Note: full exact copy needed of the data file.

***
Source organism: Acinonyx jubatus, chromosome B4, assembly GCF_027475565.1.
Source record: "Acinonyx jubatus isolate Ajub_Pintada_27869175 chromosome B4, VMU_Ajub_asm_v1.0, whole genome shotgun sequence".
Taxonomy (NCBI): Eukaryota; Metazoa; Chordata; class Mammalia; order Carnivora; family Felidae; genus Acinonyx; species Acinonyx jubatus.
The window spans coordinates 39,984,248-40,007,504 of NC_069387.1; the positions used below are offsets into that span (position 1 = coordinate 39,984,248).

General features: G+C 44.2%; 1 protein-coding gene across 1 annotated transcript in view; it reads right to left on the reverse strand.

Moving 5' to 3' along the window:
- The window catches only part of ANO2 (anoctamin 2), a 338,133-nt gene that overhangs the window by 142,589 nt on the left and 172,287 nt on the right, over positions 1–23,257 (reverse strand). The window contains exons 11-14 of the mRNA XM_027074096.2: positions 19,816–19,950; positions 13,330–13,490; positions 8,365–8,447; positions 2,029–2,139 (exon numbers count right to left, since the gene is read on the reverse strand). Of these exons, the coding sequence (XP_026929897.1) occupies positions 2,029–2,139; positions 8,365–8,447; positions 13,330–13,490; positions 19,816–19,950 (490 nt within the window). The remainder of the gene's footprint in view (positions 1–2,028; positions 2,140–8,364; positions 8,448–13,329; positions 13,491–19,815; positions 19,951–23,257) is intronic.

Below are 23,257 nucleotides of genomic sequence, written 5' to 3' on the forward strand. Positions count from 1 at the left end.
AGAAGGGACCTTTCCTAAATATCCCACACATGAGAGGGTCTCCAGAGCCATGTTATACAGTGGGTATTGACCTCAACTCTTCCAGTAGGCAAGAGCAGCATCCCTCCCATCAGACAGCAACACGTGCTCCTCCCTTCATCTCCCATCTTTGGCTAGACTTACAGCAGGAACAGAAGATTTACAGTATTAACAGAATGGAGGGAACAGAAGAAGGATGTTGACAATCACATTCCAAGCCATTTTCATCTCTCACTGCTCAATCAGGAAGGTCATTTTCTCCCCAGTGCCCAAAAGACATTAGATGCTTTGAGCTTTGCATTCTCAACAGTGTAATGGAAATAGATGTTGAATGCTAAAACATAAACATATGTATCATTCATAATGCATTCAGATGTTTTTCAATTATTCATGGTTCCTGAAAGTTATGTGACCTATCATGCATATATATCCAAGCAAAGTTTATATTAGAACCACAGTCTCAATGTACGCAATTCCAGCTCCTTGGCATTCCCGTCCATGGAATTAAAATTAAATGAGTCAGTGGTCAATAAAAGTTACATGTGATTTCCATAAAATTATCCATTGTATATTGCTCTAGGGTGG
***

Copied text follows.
Source organism: Acinonyx jubatus, chromosome B4, assembly GCF_027475565.1.
Source record: "Acinonyx jubatus isolate Ajub_Pintada_27869175 chromosome B4, VMU_Ajub_asm_v1.0, whole genome shotgun sequence".
Taxonomy (NCBI): Eukaryota; Metazoa; Chordata; class Mammalia; order Carnivora; family Felidae; genus Acinonyx; species Acinonyx jubatus.
The window spans coordinates 39,984,248-40,007,504 of NC_069387.1; the positions used below are offsets into that span (position 1 = coordinate 39,984,248).

General features: G+C 44.2%; 1 protein-coding gene across 1 annotated transcript in view; it reads right to left on the reverse strand.

Moving 5' to 3' along the window:
- The window catches only part of ANO2 (anoctamin 2), a 338,133-nt gene that overhangs the window by 142,589 nt on the left and 172,287 nt on the right, over positions 1–23,257 (reverse strand). The window contains exons 11-14 of the mRNA XM_027074096.2: positions 19,816–19,950; positions 13,330–13,490; positions 8,365–8,447; positions 2,029–2,139 (exon numbers count right to left, since the gene is read on the reverse strand). Of these exons, the coding sequence (XP_026929897.1) occupies positions 2,029–2,139; positions 8,365–8,447; positions 13,330–13,490; positions 19,816–19,950 (490 nt within the window). The remainder of the gene's footprint in view (positions 1–2,028; positions 2,140–8,364; positions 8,448–13,329; positions 13,491–19,815; positions 19,951–23,257) is intronic.

Below are 23,257 nucleotides of genomic sequence, written 5' to 3' on the forward strand. Positions count from 1 at the left end.
AGAAGGGACCTTTCCTAAATATCCCACACATGAGAGGGTCTCCAGAGCCATGTTATACAGTGGGTATTGACCTCAACTCTTCCAGTAGGCAAGAGCAGCATCCCTCCCATCAGACAGCAACACGTGCTCCTCCCTTCATCTCCCATCTTTGGCTAGACTTACAGCAGGAACAGAAGATTTACAGTATTAACAGAATGGAGGGAACAGAAGAAGGATGTTGACAATCACATTCCAAGCCATTTTCATCTCTCACTGCTCAATCAGGAAGGTCATTTTCTCCCCAGTGCCCAAAAGACATTAGATGCTTTGAGCTTTGCATTCTCAACAGTGTAATGGAAATAGATGTTGAATGCTAAAACATAAACATATGTATCATTCATAATGCATTCAGATGTTTTTCAATTATTCATGGTTCCTGAAAGTTATGTGACCTATCATGCATATATATCCAAGCAAAGTTTATATTAGAACCACAGTCTCAATGTACGCAATTCCAGCTCCTTGGCATTCCCGTCCATGGAATTAAAATTAAATGAGTCAGTGGTCAATAAAAGTTACATGTGATTTCCATAAAATTATCCATTGTATATTGCTCTAGGGTGG